[SDL] Re: X11 again

Dan Maas dmaas at SPAMdcine.com
Tue Apr 4 23:00:43 PDT 2000

> we really need to get the X server out of the 2D rendering cycle during
> running phase.

I too have been interested in different types of optimizations that could
speed up X. Basically you have two problems: latency and bandwidth. Latency
is the time between the user clicking on a button, and the button graphic
becoming highlighted/depressed on screen. Bandwidth is how many 640x480
32-bit images you can display per second. Just to throw out some numbers,
I'd really love to see latency below 10ms and bandwidth at least 30MB/sec...

Traditional X uses a UNIX domain socket between client and server, a pretty
bad form of data transport (from the viewpoint of optimizing latency and
bandwidth). In the best case, latency isn't too slow; all that separates a
client drawing request from the server carrying it out is a single context
switch. As the system load increases, latency gets worse since there is more
contention for the CPU... Note that Windows NT used a similar transport
method through v3.51; however, NT got better performance under heavy loads
thanks to some nasty scheduler tricks. Specifically, when a client sent a
drawing request to the server, it could use a system call that would DEMAND
the server thread to be run next, bypassing all other threads waiting for
the CPU. One could theoretically implement this on Linux by, say, adding a
system call to switch right to the server, instead of what the scheduler has
planned. (someday when I get a chance I'll try this out; it should reduce
worst-case latency to a single context switch, plus the time for
encoding/decoding the drawing request into the IPC buffer. I *believe* a
context switch would still allow really smoking performance, especially with
shared-memory transport... has anyone timed context switches?)

Bandwidth, on the other hand, really blows with UNIX sockets. You haven't
got a chance at displaying full-motion video at 30fps, since all that data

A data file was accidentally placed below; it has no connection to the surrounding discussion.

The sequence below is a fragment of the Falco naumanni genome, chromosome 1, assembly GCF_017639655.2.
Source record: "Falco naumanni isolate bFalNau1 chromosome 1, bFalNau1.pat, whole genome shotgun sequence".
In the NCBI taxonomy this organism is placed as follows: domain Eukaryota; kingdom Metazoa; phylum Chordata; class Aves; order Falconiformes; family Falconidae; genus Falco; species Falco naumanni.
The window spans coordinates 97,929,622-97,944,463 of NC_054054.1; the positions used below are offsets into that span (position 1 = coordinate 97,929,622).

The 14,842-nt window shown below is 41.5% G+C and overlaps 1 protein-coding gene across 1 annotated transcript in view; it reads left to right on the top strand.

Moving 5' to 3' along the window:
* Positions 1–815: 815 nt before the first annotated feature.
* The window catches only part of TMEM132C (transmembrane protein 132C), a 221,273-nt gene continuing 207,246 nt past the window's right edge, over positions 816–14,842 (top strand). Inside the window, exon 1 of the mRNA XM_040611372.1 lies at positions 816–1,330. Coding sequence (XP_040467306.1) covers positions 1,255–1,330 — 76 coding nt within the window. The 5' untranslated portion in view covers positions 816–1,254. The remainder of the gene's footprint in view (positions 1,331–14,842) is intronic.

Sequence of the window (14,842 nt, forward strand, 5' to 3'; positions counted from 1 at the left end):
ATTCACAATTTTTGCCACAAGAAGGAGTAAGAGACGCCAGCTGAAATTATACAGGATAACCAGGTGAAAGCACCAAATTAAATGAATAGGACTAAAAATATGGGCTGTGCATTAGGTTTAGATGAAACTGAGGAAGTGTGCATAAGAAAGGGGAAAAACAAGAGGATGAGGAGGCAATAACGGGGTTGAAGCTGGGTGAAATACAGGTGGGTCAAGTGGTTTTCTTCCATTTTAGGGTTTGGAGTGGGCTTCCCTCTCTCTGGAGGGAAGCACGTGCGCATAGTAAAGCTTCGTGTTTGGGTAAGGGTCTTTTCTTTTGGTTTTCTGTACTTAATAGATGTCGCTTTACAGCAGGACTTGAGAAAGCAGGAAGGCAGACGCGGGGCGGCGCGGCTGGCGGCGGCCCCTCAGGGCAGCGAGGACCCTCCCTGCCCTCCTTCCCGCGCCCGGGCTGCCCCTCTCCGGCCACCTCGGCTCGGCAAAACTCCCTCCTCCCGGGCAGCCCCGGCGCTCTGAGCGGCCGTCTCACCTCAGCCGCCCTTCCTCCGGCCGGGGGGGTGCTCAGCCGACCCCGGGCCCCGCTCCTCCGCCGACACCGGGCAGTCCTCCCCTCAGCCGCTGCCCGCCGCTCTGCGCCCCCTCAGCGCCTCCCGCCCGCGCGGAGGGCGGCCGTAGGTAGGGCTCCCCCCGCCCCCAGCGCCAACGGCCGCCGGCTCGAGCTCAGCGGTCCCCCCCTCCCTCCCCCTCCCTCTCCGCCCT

must be serialized and then passed through the tiny socket buffer. (A while
ago I measured the throughput of a UNIX pipe at ~1 MB/sec, ugh). The obvious
way around this is to share memory between client and server, as in X-SHM. A
large enough shared segment could contain all drawing requests and bitmap
data; then you could also switch to a simple semaphore as the IPC mechanism.
Together with a switch_to_server_thread_NOW() system call, this would
approximate NT 3.51 pretty closely. (you could additionally optimize the
server->hardware path by, say, directly DMA'ing between the shared memory
bitmaps and the framebuffer; this could push your rendering bandwidth into
the hundreds of MB/sec on AGP cards!)

Client-side rendering, the method you outlined, is currently in use by
Windows NT4, as well as the XFree 4.0 DRI drivers. I honestly don't believe
going this far is necessary, since client-side hardware access is very, very
hard to manage, and all it buys you is one measly context switch. You really
don't want to try multiplexing MMU-less consumer graphics hardware across
many simultaneously rendering processes. Presenting a uniform view of the
hardware to each process at the very least requires lots of kernel support;
you'd need a DRI-like interface that dispatches DMA buffers to the card,
plus some synchronization mechanisms. And how do you manage video memory? Do
you really want to write kernel code to swap bitmaps in and out of card
memory on context switches? And what about security?

For those of us yearning for Windows-like 2D and 3D graphics speed on Linux,
I believe a more realistic approach is a minimalistic client-server
architecture. As in X, the server manages all hardware access and input
devices. Set up several MB of shared memory for each client to transmit
bitmaps and drawing commands. Synchronize the client and server processes
with a simple UNIX semaphore, and modify the Linux scheduler to guarantee
that the server process can run immediately after the client deposits
drawing requests in shared memory. All the server has to do is decode the
simple drawing commands and start DMA'ing bitmaps right into the
framebuffer. You could also head more in the direction of DRI, and allow the
client to build up DMA buffers itself; that might make more sense for 3D
API's where lots of number-crunching might have to occur to go from drawing
commands to register programming.

I've seriously thought about implementing the above, and I might try it when
I get some free time this summer. I can't wait for the day when dragging
windows around on Linux will be just as fast as NT...

Comments are welcome,

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